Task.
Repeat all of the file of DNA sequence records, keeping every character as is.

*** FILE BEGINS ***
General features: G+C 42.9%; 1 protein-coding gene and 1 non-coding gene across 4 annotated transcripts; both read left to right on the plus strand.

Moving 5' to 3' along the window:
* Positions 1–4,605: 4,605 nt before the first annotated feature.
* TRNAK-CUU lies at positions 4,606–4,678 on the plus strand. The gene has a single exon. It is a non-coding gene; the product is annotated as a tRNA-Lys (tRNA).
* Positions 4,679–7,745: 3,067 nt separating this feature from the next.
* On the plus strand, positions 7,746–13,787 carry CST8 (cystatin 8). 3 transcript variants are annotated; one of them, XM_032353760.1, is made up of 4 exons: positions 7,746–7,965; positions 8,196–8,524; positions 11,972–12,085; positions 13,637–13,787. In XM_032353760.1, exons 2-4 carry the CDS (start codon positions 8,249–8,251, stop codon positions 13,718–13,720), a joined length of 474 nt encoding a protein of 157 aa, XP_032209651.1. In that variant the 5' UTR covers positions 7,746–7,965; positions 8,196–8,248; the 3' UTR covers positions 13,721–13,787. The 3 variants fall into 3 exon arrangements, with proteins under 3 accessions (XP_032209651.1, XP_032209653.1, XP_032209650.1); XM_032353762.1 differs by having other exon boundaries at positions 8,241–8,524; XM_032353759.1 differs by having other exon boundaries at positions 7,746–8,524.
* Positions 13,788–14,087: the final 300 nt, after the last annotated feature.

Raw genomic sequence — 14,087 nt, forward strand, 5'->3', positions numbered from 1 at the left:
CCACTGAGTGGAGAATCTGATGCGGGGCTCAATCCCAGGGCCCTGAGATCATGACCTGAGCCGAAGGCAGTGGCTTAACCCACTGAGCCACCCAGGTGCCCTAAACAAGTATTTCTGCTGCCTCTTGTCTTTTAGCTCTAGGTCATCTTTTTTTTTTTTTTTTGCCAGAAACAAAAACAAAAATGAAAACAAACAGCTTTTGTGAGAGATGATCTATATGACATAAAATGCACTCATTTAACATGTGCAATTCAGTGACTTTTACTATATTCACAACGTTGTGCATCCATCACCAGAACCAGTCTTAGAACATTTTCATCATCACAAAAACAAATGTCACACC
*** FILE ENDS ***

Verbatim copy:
General features: G+C 42.9%; 1 protein-coding gene and 1 non-coding gene across 4 annotated transcripts; both read left to right on the plus strand.

Moving 5' to 3' along the window:
* Positions 1–4,605: 4,605 nt before the first annotated feature.
* TRNAK-CUU lies at positions 4,606–4,678 on the plus strand. The gene has a single exon. It is a non-coding gene; the product is annotated as a tRNA-Lys (tRNA).
* Positions 4,679–7,745: 3,067 nt separating this feature from the next.
* On the plus strand, positions 7,746–13,787 carry CST8 (cystatin 8). 3 transcript variants are annotated; one of them, XM_032353760.1, is made up of 4 exons: positions 7,746–7,965; positions 8,196–8,524; positions 11,972–12,085; positions 13,637–13,787. In XM_032353760.1, exons 2-4 carry the CDS (start codon positions 8,249–8,251, stop codon positions 13,718–13,720), a joined length of 474 nt encoding a protein of 157 aa, XP_032209651.1. In that variant the 5' UTR covers positions 7,746–7,965; positions 8,196–8,248; the 3' UTR covers positions 13,721–13,787. The 3 variants fall into 3 exon arrangements, with proteins under 3 accessions (XP_032209651.1, XP_032209653.1, XP_032209650.1); XM_032353762.1 differs by having other exon boundaries at positions 8,241–8,524; XM_032353759.1 differs by having other exon boundaries at positions 7,746–8,524.
* Positions 13,788–14,087: the final 300 nt, after the last annotated feature.

Raw genomic sequence — 14,087 nt, forward strand, 5'->3', positions numbered from 1 at the left:
CCACTGAGTGGAGAATCTGATGCGGGGCTCAATCCCAGGGCCCTGAGATCATGACCTGAGCCGAAGGCAGTGGCTTAACCCACTGAGCCACCCAGGTGCCCTAAACAAGTATTTCTGCTGCCTCTTGTCTTTTAGCTCTAGGTCATCTTTTTTTTTTTTTTTTGCCAGAAACAAAAACAAAAATGAAAACAAACAGCTTTTGTGAGAGATGATCTATATGACATAAAATGCACTCATTTAACATGTGCAATTCAGTGACTTTTACTATATTCACAACGTTGTGCATCCATCACCAGAACCAGTCTTAGAACATTTTCATCATCACAAAAACAAATGTCACACC